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Readers: Contracts go too far

Many workers say contracts involving trade secrets go too far and often create a backlash, according to a NEWS.COM Poll.

Many high-technology workers believe that employee contracts involving trade secrets go too far and often create a backlash against the companies that impose them, according to the latest NEWS.COM Poll.

In one instance, a reader resigned after his company was bought out and the new owners required that employees sign a "blatantly one-sided" contract.

"It held that the employer owned any intellectual property I created, whether done on my time or his, at home or at work, using my equipment or not, related to his business or not. Everything. If I wrote a novel, they owned it," this reader wrote. "While the company was willing to grant individual waivers for specific activities, they refused to change the contract for all employees. I did not wish to work for a company that considered me to be their indentured servant. Rather than sign, I left the company."

Such sentiments were reflected in several accounts volunteered in response to the informal survey, which kept the identification of all respondents and companies confidential. Although this scenario was the only one that ended in an employee's resignation over a contract, nearly all responses registered at least some concern about overly restrictive company agreements, and many expressed outrage.

More than two-thirds of respondents object to commonly used provisions designed to prevent employees from jumping ship to a rival company. Sixty-nine percent of readers said they believed it was unfair for companies to require such restrictions, known as "non-competition" clauses.

However, in spite of such objections, the vast majority of respondents say they have never breached contracts aimed at protecting company trade secrets, before or after they have left their jobs, in adherence to what are known as "non-disclosure" agreements. Eighty-two percent of respondents say they have not violated such provisions, though many also noted that such agreements were impossible to enforce anyway.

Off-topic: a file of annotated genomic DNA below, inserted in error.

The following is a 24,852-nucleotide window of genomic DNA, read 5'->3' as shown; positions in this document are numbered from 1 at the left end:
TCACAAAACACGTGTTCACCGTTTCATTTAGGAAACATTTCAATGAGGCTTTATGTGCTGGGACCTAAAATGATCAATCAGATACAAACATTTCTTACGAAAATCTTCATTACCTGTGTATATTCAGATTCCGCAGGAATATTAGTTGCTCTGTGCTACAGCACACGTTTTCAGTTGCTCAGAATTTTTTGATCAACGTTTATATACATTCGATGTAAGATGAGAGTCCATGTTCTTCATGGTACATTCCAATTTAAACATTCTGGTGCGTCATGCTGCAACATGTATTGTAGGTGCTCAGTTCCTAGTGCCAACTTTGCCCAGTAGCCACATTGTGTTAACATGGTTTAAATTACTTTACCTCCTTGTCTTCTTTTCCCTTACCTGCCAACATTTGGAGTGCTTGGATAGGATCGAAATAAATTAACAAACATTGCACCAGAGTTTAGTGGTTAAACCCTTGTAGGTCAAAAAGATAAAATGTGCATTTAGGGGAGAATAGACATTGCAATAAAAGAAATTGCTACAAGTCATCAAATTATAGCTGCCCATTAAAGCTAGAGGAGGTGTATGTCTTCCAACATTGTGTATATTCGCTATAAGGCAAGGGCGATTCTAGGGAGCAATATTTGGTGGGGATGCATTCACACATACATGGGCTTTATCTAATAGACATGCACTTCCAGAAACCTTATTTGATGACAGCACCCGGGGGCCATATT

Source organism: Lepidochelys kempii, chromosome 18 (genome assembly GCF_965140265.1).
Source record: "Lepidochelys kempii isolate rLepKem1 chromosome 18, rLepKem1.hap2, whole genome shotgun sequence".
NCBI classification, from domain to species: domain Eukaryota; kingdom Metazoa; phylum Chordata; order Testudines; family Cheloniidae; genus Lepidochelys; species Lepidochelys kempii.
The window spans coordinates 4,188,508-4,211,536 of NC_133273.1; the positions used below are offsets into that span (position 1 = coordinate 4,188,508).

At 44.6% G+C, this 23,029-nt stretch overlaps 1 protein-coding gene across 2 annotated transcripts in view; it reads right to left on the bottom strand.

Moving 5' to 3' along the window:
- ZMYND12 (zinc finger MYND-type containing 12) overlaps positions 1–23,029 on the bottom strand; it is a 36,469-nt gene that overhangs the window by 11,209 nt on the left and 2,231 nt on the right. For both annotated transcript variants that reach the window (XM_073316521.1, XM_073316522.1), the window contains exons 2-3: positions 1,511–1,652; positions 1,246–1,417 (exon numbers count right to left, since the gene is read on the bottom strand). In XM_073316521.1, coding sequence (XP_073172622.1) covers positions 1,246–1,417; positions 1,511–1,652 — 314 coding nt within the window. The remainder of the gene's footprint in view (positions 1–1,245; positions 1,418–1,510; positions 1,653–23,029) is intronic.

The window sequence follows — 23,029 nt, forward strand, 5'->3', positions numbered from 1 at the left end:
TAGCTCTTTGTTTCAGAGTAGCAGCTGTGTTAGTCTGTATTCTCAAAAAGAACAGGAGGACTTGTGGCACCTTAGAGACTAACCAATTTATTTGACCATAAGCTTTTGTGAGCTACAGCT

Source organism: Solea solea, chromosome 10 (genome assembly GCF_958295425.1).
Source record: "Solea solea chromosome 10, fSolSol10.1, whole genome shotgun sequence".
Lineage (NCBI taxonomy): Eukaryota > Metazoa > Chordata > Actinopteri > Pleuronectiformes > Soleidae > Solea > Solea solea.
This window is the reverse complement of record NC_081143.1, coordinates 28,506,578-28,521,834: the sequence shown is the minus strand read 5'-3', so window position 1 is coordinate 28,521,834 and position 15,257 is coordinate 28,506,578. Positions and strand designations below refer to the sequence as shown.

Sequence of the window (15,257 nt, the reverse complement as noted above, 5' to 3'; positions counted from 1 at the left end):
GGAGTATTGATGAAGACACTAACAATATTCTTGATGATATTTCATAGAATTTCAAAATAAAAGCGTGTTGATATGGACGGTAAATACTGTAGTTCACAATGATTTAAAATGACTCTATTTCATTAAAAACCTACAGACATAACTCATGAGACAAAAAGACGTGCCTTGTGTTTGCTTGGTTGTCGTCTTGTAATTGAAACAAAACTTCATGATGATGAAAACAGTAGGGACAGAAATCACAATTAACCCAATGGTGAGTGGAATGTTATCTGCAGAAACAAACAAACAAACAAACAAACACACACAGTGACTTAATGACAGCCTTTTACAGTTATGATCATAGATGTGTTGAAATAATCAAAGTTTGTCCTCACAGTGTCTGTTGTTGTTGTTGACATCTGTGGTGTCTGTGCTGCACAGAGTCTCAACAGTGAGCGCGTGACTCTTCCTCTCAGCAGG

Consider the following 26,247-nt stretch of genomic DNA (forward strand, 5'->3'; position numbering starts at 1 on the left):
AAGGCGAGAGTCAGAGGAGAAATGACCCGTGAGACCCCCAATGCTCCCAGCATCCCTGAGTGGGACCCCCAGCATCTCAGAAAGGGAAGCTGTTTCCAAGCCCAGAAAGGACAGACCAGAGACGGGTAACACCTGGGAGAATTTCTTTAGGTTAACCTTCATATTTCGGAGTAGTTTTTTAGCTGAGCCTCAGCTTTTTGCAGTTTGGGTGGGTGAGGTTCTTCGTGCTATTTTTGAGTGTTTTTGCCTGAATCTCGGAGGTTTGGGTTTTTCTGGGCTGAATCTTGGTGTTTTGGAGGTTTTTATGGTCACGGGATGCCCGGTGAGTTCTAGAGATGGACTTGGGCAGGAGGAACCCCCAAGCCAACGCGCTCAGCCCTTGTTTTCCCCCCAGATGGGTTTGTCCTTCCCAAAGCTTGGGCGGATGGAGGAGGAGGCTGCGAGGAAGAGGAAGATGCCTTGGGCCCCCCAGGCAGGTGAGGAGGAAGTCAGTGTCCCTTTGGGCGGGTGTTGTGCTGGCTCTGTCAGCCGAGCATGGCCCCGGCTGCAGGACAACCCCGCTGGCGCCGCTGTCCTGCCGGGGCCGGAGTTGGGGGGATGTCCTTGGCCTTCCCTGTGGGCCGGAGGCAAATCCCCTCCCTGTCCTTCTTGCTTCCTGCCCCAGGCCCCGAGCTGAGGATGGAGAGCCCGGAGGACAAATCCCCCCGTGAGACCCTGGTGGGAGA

"It is common practice at high-tech companies to write overzealous employee agreements that basically say 'everything you do, even in your free time, belongs to the company,'" one reader wrote in. "This is hard to enforce, no doubt."

When companies do try to enforce such agreements after their workers leave, readers say, they often do so to intimidate the former employees or the new employers--even if they know their claims of contract violation are extremely difficult to prove. Attorneys say this is done to create a "chilling effect" to make employees think twice before putting themselves in potentially compromising situations.

"A former employer sued me for leaving the company and joining a 'competitor.' The new company was not in direct competition with the old one, but the old decided they would sue anyway," a reader recalled. "Companies can sue whether or not the suit is legitimate, and unfortunately, companies tend to have deeper pockets than individual employees. In my case, the sheer costs of hiring an attorney and defending the frivolous suit eventually forced me into bankruptcy, but I was able to retain my position."

Despite such risks, some employees simply ignore the agreements, instead exercising their own judgment in the knowledge that the contracts as written are often impossible to police or enforce.

"Yes, I have violated them! Sometimes the day after I was let go," one reader says of non-disclosure agreements he has signed. "I draw the line when government secrets are involved--for ethical reasons, mostly, and to stay out of trouble."

In some cases, readers say, the companies themselves are aware of former employees breaking their contracts but look the other way as long as they see no material threat.

"I am currently working in violation of non-compete and non-disclosure agreements with a Denver, Colorado, Web design firm. They are aware of the situation (as they gave my reference to my new employer) but have told me that the agreement only really matters if I am trying to steal their customers or their currently implemented sites."

But the threat of losing trade secrets is a real one, others say, and companies are justified in doing whatever they can to keep them.

"It's fair because it's a voluntary agreement," one respondent wrote. "This isn't some mythical 19th century (government-regulation created) sweatshop/child-labor industry where incredibly poor workers from a dying agricultural industry are flocking to dirty, cramped factories to work ninety hour weeks for pay which, though crappy, is more than they'd ever make as starving farm workers...No, it's a bunch of guys, like myself, who are in GREAT economic situations because we work in what may be the closest thing to a free market in history."